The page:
Cost Effectiveness of Advanced Pharmacy Services Provided in the Community and Primary Care Settings: A Systematic Review.

Citation:
Dawoud, D. M., A. Haines, D. Wonderling, J. Ashe, J. Hill, M. Varia, P. Dyer, and J. Bion, "Cost Effectiveness of Advanced Pharmacy Services Provided in the Community and Primary Care Settings: A Systematic Review.", PharmacoEconomics, vol. 37, issue 10, pp. 1241-1260, 2019.

Abstract:

BACKGROUND: Pharmacists working in community and primary care are increasingly developing advanced skills to provide enhanced services, particularly in dealing with minor acute illness. These services can potentially free-up primary care physicians' time; however, it is not clear whether they are sufficiently cost effective to be recommended for wider provision in the UK.

OBJECTIVE: The aim of this study was to review published economic evaluations of enhanced pharmacy services in the community and primary care settings.

METHODS: We undertook a systematic review of economic evaluations of enhanced pharmacy services to inform NICE guidelines for emergency and acute care. The review protocol was developed and agreed with the guideline committee. The National Health Service Economic Evaluation Database, Health Technology Assessment Database, Health Economic Evaluations Database, MEDLINE and EMBASE were searched in December 2016 and the search was updated in March 2018. Studies were assessed for applicability and methodological quality using the NICE Economic Evaluation Checklist.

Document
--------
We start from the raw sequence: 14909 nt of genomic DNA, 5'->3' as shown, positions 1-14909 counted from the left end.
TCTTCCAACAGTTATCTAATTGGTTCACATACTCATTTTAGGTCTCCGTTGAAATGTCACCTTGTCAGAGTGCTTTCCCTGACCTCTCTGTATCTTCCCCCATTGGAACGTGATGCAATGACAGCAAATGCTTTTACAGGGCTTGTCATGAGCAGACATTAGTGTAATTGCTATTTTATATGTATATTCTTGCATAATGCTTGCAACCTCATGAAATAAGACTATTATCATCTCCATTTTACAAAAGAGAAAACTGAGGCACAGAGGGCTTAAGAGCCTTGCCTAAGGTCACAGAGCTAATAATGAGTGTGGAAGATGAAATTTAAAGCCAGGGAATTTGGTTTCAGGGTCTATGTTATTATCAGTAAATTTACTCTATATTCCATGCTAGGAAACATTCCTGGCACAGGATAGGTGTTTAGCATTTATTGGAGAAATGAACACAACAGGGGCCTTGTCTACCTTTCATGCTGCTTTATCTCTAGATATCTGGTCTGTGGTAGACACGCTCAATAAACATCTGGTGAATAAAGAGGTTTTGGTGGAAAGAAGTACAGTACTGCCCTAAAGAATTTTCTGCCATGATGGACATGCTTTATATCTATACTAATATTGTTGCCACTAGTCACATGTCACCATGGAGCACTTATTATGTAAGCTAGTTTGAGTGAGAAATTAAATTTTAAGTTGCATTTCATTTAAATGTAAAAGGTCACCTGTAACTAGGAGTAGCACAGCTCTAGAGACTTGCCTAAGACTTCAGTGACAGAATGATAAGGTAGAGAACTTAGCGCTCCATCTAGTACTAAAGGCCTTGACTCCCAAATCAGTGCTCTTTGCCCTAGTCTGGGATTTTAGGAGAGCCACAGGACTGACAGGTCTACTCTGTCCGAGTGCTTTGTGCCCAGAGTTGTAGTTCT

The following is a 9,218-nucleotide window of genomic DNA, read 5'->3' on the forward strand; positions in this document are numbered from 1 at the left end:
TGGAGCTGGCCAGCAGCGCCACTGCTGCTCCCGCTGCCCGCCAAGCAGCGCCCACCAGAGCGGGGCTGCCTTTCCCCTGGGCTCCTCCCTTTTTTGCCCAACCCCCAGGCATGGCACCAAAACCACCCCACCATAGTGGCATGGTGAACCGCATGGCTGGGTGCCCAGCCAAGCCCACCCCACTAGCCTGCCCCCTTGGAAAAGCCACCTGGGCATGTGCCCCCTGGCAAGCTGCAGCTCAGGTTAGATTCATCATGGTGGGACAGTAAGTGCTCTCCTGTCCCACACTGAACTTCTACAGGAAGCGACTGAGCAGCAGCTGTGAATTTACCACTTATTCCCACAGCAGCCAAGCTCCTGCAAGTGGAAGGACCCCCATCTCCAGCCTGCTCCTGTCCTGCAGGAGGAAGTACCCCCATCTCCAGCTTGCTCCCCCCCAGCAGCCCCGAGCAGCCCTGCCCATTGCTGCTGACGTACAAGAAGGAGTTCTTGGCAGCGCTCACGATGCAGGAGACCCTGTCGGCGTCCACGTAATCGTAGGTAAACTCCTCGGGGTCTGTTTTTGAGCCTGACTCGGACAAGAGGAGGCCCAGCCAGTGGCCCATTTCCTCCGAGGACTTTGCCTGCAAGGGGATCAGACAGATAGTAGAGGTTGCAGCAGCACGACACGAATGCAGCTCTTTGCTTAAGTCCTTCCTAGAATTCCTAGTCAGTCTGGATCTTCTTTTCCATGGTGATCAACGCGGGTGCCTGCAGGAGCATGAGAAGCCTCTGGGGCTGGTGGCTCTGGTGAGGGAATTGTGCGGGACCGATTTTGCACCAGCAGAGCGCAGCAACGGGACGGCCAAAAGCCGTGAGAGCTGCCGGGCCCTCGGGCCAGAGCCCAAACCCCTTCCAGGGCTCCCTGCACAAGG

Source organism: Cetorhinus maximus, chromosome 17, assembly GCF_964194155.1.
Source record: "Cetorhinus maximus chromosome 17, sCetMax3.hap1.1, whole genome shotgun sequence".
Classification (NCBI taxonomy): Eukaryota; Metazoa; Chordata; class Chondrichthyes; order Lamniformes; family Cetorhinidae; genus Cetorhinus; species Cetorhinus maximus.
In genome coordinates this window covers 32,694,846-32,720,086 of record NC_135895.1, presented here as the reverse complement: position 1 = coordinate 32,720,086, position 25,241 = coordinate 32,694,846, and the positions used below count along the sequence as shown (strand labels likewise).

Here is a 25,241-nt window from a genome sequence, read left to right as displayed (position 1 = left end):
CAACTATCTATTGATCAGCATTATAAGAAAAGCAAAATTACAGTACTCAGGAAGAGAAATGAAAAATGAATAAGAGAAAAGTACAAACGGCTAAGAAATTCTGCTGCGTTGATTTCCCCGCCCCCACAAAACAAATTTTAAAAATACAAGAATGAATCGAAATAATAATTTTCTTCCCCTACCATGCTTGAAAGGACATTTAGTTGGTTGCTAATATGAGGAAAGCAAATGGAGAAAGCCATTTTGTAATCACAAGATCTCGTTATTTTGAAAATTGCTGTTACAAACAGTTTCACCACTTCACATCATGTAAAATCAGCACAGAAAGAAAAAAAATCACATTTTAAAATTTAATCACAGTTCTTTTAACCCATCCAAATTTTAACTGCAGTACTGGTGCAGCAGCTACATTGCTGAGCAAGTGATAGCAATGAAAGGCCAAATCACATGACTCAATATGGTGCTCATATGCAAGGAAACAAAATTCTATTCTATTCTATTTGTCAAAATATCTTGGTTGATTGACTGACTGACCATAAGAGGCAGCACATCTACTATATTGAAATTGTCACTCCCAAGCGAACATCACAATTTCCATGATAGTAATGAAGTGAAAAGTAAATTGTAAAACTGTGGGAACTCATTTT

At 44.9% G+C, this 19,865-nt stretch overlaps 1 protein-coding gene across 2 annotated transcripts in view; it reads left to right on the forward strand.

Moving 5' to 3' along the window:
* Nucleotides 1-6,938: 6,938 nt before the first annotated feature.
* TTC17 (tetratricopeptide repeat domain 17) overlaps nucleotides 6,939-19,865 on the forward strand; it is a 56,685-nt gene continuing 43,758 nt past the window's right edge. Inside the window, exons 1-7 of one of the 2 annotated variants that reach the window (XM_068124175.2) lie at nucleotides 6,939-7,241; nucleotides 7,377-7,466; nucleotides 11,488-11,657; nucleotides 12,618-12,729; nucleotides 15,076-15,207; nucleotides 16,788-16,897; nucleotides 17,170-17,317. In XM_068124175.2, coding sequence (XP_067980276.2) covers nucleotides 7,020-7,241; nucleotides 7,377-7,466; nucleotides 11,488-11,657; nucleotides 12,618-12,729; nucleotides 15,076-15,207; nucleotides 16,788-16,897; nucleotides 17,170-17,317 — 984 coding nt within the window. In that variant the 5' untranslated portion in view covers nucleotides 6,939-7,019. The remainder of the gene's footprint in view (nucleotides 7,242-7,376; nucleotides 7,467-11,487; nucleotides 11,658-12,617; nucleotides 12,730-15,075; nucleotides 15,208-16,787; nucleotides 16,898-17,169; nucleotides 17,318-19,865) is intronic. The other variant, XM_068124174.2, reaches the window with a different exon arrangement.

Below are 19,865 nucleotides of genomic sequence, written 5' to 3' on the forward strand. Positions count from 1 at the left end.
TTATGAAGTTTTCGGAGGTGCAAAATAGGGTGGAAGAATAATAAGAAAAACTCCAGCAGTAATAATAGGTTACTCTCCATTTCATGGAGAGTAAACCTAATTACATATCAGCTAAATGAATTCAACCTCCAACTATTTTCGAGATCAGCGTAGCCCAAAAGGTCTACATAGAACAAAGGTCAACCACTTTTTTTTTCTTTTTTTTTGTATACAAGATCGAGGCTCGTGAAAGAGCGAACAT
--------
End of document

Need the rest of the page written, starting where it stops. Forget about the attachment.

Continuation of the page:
RESULTS: Of 3124 records, 13 studies published in 14 papers were included. The studies were conducted in the UK, Spain, The Netherlands, Australia, Italy and Canada. Settings included community pharmacies, primary care/general practice surgeries and patients' homes. Most of the studies were assessed as partially applicable with potentially serious limitations. Services provided in community and primary care settings were found to be either dominant or cost effective, at a £20,000 per quality-adjusted life-year threshold, compared with usual care. Those delivered in the patient's home were not found to be cost effective.

CONCLUSIONS: Advanced pharmacy services appear to be cost effective when delivered in community and primary care settings, but not in domiciliary settings. Expansion in the provision of these services in community and primary care can be recommended for wider implementation.